You may not know it, but I’m hoping my students are watching you because of the way you portray yourself. You make sure to stay humble. (I just saw an interview you gave after the Creighton game, and when asked about how you are so effective at what you do, your response was “I play on a great team.” Nothing about how you scored about half the points Marquette made that night.) You give back to the fans. You volunteer and work hard. You are a great leader on the NCAA Division I Men’s basketball Oversight Committee. But most importantly, you’ve gone public on the importance of mental health in athletes.

As a counselor, mental health is my daily job, but it’s often hard to put it into perspective with my 13- and 14-year-old students. My kiddos come from a wide variety of backgrounds, and all of them come in with a different perspective on counseling. Some students love having me at school, so they can talk about their problems. Some just think I’m a friendly person to have around. But then there are some who view counseling as weak. They don’t want to ask for help, for fear of how that makes them look. And these are the kids that I struggle connecting with the most. It’s almost like we have little boundaries up that are hard to overcome.

The fact that you talked about seeing a psychologist as “just another practice” has really opened up the door to a lot of my students. Suddenly, talking to a mental health professional is not taboo. It’s not weird; it’s not only for people they think are “crazy.” It’s for everyone who needs someone to talk to. And my hope is that my students start to embody that mentality, that counseling is something that can help everyone, regardless of age, race, orientation, socioeconomic status, etc.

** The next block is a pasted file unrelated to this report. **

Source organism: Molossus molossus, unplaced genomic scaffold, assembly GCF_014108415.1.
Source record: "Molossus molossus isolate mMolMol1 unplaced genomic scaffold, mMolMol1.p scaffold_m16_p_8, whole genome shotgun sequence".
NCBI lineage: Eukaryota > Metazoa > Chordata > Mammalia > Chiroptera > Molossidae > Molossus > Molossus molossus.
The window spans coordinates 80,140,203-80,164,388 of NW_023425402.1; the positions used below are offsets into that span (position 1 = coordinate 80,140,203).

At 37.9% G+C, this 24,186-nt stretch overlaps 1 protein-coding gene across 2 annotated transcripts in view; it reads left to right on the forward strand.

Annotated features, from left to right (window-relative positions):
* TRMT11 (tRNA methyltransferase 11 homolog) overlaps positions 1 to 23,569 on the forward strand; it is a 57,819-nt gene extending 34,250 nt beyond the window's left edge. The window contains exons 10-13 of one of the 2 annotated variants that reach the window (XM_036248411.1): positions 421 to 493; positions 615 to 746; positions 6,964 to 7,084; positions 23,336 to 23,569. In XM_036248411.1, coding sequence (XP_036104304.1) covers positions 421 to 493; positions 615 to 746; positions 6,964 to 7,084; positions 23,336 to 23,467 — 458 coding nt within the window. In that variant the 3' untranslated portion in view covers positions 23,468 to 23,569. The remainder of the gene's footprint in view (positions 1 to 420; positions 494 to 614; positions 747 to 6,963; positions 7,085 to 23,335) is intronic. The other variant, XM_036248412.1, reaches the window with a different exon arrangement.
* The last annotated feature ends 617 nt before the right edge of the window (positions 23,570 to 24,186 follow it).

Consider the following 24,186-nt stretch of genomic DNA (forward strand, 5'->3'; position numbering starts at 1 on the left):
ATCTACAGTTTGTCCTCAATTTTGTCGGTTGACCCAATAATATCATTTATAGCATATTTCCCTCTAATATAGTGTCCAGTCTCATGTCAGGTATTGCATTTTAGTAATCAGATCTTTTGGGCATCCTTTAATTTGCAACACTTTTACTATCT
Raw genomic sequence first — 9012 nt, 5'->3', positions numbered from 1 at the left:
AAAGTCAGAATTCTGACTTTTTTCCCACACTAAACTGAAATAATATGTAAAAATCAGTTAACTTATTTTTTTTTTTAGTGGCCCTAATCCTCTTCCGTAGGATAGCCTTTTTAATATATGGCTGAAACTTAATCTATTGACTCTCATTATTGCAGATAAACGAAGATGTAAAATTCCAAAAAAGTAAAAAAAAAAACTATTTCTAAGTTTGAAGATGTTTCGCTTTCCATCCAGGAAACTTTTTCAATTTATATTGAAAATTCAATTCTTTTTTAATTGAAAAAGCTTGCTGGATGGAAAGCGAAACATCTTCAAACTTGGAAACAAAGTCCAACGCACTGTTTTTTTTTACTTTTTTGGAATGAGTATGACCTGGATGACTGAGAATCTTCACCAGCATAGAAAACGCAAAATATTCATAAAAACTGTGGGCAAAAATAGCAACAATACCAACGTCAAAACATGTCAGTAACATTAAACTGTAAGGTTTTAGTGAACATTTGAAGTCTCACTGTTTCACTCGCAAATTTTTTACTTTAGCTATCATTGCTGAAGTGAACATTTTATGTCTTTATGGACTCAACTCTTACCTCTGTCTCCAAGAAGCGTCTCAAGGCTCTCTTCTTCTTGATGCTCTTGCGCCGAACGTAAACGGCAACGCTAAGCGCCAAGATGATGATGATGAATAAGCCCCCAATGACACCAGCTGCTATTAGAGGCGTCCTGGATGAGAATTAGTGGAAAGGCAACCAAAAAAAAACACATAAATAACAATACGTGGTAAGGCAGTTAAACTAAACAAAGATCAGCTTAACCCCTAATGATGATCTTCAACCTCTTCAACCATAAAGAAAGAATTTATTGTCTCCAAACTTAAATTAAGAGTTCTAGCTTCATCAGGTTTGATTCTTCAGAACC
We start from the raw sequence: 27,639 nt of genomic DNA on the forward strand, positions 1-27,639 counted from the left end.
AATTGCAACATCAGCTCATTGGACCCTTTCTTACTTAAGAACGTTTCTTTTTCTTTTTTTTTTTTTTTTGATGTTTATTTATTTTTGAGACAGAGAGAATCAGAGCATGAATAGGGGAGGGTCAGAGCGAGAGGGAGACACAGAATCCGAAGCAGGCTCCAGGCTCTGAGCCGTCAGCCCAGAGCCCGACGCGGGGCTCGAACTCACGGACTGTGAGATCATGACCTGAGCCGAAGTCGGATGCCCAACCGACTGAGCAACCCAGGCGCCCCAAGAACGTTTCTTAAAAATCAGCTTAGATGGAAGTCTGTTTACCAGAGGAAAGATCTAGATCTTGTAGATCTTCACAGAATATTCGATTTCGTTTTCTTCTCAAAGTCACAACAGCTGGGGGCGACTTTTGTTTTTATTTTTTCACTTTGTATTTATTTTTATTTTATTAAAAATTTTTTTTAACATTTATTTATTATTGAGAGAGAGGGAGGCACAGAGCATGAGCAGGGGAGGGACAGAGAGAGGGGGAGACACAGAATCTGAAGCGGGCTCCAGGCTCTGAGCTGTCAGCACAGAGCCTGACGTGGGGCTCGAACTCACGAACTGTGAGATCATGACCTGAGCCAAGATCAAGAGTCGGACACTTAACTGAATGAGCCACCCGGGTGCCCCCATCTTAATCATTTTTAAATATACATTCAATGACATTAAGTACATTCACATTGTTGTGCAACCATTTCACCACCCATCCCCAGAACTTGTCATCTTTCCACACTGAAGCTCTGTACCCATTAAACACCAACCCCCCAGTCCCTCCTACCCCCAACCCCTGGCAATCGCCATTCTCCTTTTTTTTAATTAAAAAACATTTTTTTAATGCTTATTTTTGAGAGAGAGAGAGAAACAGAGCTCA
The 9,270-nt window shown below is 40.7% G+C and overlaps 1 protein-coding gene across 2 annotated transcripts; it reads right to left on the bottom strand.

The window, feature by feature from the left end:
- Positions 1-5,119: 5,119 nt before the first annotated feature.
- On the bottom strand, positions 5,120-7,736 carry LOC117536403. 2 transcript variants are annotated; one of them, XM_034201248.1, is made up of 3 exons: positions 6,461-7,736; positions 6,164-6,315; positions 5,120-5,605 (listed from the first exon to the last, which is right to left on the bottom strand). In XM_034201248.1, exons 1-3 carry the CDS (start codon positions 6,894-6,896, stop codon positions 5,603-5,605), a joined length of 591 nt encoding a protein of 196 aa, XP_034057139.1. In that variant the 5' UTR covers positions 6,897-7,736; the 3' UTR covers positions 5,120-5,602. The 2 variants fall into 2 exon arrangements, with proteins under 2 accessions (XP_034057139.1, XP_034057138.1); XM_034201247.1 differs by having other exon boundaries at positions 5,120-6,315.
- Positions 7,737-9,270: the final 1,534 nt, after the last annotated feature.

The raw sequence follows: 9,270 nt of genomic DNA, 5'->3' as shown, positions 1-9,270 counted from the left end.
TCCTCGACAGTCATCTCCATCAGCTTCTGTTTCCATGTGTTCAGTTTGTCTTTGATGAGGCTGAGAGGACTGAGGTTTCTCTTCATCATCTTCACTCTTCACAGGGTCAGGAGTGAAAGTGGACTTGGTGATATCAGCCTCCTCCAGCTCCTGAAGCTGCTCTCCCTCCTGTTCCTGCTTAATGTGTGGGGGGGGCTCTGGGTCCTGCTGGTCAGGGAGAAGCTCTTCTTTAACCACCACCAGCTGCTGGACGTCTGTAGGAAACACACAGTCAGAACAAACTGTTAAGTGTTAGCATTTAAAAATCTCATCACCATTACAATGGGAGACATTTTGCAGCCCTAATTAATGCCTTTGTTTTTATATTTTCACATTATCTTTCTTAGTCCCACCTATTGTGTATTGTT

You’ve also opened the door to talking about mental health openly. A lot of my students think that mental health – good or bad – is a very private thing, or something that could never happen to them (“I’m a good student, so I can’t have anxiety”). And while it is in some respects private, talking about how mental health has affected you or someone you know can open doorways to others sharing their own personal experience, which all helps reduce the stigma associated with mental illness.

It was also important for my students to hear why spending time with people you love is important. Some of my students are going through a phase where it isn’t cool to spend time with family, or people in general who love them. In an age where isolation is all too common, having someone whom they look up to emphasize the importance of connection is all the more special.

So thank you. Thank you for speaking out and using your voice to inspire others. Best of luck the rest of this season.

We are Marquette!
Sincerely,

A grateful school counselor

Be Present to Receive the Gift

By Karisse Callender